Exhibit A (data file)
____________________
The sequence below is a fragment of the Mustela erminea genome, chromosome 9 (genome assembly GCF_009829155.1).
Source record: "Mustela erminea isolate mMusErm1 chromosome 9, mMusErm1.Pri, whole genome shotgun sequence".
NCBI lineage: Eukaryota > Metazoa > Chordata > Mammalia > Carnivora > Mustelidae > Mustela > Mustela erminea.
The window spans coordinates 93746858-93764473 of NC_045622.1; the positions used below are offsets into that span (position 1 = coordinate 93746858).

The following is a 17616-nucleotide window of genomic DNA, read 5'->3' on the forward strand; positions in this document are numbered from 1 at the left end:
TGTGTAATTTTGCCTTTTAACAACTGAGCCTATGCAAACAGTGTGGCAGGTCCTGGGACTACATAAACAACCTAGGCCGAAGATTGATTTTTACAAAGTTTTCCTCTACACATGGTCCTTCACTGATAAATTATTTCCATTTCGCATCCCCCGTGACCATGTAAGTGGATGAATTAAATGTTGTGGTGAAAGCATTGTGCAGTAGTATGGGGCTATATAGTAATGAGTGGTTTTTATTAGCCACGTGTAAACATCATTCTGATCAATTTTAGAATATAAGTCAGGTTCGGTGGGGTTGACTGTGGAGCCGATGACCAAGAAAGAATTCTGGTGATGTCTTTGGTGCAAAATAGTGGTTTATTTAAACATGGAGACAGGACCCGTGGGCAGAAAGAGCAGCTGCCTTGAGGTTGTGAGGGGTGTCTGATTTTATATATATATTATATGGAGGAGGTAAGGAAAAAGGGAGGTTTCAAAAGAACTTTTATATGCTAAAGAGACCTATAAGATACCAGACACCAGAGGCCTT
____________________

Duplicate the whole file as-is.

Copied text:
The sequence below is a fragment of the Mustela erminea genome, chromosome 9 (genome assembly GCF_009829155.1).
Source record: "Mustela erminea isolate mMusErm1 chromosome 9, mMusErm1.Pri, whole genome shotgun sequence".
NCBI lineage: Eukaryota > Metazoa > Chordata > Mammalia > Carnivora > Mustelidae > Mustela > Mustela erminea.
The window spans coordinates 93746858-93764473 of NC_045622.1; the positions used below are offsets into that span (position 1 = coordinate 93746858).

The following is a 17616-nucleotide window of genomic DNA, read 5'->3' on the forward strand; positions in this document are numbered from 1 at the left end:
TGTGTAATTTTGCCTTTTAACAACTGAGCCTATGCAAACAGTGTGGCAGGTCCTGGGACTACATAAACAACCTAGGCCGAAGATTGATTTTTACAAAGTTTTCCTCTACACATGGTCCTTCACTGATAAATTATTTCCATTTCGCATCCCCCGTGACCATGTAAGTGGATGAATTAAATGTTGTGGTGAAAGCATTGTGCAGTAGTATGGGGCTATATAGTAATGAGTGGTTTTTATTAGCCACGTGTAAACATCATTCTGATCAATTTTAGAATATAAGTCAGGTTCGGTGGGGTTGACTGTGGAGCCGATGACCAAGAAAGAATTCTGGTGATGTCTTTGGTGCAAAATAGTGGTTTATTTAAACATGGAGACAGGACCCGTGGGCAGAAAGAGCAGCTGCCTTGAGGTTGTGAGGGGTGTCTGATTTTATATATATATTATATGGAGGAGGTAAGGAAAAAGGGAGGTTTCAAAAGAACTTTTATATGCTAAAGAGACCTATAAGATACCAGACACCAGAGGCCTT